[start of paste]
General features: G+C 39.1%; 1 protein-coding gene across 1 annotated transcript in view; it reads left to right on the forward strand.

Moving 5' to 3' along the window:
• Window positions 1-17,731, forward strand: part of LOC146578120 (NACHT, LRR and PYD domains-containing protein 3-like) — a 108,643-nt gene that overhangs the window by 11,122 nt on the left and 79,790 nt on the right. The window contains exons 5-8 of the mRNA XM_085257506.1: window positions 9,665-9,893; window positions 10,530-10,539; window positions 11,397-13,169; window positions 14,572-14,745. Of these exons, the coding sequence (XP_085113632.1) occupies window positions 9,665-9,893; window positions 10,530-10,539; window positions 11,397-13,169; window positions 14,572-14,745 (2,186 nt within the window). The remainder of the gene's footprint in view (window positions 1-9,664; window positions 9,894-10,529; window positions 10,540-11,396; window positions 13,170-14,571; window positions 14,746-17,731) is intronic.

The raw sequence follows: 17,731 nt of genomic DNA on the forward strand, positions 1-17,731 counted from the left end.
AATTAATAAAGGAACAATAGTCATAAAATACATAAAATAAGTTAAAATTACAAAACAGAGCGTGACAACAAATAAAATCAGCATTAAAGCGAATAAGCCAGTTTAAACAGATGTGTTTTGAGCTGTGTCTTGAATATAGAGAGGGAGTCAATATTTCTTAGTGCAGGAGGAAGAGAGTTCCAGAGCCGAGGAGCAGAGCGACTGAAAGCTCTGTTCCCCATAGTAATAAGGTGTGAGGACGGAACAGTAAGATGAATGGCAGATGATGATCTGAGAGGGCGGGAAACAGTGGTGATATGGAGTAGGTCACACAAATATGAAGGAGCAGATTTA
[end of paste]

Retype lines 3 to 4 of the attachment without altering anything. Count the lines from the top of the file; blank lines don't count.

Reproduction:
• Window positions 1-17,731, forward strand: part of LOC146578120 (NACHT, LRR and PYD domains-containing protein 3-like) — a 108,643-nt gene that overhangs the window by 11,122 nt on the left and 79,790 nt on the right. The window contains exons 5-8 of the mRNA XM_085257506.1: window positions 9,665-9,893; window positions 10,530-10,539; window positions 11,397-13,169; window positions 14,572-14,745. Of these exons, the coding sequence (XP_085113632.1) occupies window positions 9,665-9,893; window positions 10,530-10,539; window positions 11,397-13,169; window positions 14,572-14,745 (2,186 nt within the window). The remainder of the gene's footprint in view (window positions 1-9,664; window positions 9,894-10,529; window positions 10,540-11,396; window positions 13,170-14,571; window positions 14,746-17,731) is intronic.

The raw sequence follows: 17,731 nt of genomic DNA on the forward strand, positions 1-17,731 counted from the left end.